PROCEDURE ANALYSE() examines the result from a query and returns an analysis of the results that suggests optimal data types for each column that may help reduce table sizes.
It is important that the type of each column be optimal. In general, smaller is better and NULL should be avoided (especially for columns which are going to be indexed) as the NULL value imposes a performance penalty in MySQL.
The work to do is to run each table in the sample database through PROCEDURE ANALYSE() and optimise the type of the columns if required.
MySQL supports indexes which are created with the CREATE INDEX command.
Assuming we have created an index consisting of three columns, C1, C2 and C3, the query optimiser will use this index (and therefore speed up query execution) when it matches:
- fully (i.e. C1, C2 and C3 match)
- with a leftmost prefix (C1)
- with a column prefix (beginning of C1)
- with a range of values (range of C1 values)
- with one element of C1 and a range on C2
When writing an SQL query, it is advisable to pay special attention to the WHERE clause. If an indexed column appears there, it is better for it to be placed on its own on one side of the comparison function. When this is done, the MySQL query optimiser will use the index.
The SHOW INDEX FROM command can be used to get information on existing indexes. The OPTIMIZE TABLE command is used when fragmentation occurs (either in the table or in indexes).
The work to do is to identify slow SQL queries on the sample database and decrease their runtime by judiciously using indexes.
MySQL can store the data in tables in distinct user-defined partitions. As written in the MySQL manual,
“In effect, different portions of a table are stored as separate tables in different locations. The user-selected rule by which the division of data is accomplished is known as a partitioning function, which in MySQL can be the modulus, simple matching against a set of ranges or value lists, an internal hashing function, or a linear hashing function.”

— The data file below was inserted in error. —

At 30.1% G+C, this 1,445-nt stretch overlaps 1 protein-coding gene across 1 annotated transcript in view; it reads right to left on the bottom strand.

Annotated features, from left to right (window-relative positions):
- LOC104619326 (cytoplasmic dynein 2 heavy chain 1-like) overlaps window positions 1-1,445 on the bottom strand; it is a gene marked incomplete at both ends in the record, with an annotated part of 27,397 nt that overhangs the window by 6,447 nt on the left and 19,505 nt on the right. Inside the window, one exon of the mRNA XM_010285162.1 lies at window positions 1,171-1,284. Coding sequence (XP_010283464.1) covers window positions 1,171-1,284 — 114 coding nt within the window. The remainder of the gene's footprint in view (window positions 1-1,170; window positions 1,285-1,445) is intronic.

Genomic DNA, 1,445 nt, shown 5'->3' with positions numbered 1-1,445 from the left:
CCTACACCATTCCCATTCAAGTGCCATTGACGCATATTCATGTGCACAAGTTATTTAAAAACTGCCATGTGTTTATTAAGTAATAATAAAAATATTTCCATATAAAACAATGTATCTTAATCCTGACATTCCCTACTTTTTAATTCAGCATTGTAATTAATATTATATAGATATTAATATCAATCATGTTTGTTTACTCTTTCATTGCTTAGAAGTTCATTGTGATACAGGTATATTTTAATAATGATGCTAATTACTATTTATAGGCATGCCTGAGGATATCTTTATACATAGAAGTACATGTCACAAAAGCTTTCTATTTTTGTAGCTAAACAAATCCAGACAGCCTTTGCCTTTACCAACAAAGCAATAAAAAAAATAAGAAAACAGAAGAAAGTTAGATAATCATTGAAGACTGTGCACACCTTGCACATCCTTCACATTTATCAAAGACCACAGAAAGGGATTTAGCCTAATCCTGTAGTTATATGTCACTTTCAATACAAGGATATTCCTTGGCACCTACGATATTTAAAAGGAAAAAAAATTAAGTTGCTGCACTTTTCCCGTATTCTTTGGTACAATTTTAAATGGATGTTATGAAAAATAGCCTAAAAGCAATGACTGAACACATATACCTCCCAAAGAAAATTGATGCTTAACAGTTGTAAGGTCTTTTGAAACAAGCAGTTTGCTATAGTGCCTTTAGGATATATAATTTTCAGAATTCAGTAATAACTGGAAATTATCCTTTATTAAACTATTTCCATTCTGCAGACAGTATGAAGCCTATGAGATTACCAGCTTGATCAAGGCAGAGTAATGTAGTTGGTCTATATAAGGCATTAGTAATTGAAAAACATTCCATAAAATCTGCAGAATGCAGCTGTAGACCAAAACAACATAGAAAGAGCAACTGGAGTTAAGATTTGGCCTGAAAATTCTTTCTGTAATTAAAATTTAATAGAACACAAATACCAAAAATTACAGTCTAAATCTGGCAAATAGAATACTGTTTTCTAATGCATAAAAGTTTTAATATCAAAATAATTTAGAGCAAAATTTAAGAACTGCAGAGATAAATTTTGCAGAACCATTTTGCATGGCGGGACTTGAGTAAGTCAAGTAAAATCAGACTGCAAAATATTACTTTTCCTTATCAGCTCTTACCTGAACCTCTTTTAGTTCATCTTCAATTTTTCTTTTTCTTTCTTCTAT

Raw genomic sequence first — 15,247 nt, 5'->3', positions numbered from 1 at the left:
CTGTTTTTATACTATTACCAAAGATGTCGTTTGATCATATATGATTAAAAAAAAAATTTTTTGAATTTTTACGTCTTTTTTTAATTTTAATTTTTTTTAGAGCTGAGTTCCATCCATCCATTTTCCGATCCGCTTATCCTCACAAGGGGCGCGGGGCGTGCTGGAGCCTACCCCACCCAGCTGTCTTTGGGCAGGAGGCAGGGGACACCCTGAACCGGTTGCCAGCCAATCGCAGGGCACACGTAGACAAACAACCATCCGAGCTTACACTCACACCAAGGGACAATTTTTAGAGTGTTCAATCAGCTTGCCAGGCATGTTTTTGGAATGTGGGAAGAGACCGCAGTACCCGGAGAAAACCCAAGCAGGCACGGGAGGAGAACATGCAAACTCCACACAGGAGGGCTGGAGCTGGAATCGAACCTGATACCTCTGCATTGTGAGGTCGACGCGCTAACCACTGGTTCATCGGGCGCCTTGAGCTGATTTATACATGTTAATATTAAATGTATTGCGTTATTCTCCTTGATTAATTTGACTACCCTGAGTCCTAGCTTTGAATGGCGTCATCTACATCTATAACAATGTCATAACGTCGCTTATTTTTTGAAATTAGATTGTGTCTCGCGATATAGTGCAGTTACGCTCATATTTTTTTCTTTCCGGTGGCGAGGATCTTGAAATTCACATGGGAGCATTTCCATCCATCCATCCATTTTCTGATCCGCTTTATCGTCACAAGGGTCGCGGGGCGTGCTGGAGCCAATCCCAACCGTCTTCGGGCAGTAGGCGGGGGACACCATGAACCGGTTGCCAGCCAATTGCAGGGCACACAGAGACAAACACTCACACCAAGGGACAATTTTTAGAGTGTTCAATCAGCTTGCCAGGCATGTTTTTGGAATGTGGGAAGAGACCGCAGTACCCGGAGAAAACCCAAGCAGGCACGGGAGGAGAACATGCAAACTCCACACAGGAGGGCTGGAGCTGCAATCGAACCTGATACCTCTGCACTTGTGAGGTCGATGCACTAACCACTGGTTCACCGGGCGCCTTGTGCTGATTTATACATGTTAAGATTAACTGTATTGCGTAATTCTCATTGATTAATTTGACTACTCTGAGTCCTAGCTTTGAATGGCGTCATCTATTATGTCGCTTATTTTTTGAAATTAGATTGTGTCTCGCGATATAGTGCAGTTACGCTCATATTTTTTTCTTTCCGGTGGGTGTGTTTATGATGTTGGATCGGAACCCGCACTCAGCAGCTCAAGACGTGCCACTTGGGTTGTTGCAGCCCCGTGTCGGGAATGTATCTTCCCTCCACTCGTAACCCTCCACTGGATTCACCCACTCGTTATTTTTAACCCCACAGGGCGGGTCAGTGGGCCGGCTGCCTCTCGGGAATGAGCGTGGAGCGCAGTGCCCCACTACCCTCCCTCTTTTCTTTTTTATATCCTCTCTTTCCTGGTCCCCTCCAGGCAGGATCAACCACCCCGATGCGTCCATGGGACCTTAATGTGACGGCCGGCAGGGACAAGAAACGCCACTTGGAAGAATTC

The effects of partitioning are diverse. First, partitioning can help in making MySQL read less data when executing a query if the query only refers to the data in a distinct partition (this is called pruning). Secondly, partitioned data is easy to maintain i.e. when having to discard old data by dropping a whole partition. Thirdly, partitions can be on different disks and therefore can be accessed concurrently.
In fact, partitioning can be thought as being a kind of coarse-grained indexing.
MySQL supports different kinds of partitions: range, list, column, etc.
Unfortunately, MySQL suffers from one very serious limitation: partitioned tables do not support foreign keys.
Partitions can be specified when doing a CREATE TABLE or, later, with ALTER TABLE.
The work to do is to add partitions to the existing tables in the same database and examine how query execution is impacted.
The MySQL event scheduler
MySQL has an event scheduler which can be used to run user-specified queries in the future and on a regular basis. By default, the scheduler is off and can be activated with SET GLOBAL event_scheduler = 1;.
When this is done, CREATE EVENT and ALTER EVENT can be used.
The work to do is to explore the various types of events which can exist and the various ways events can be created.
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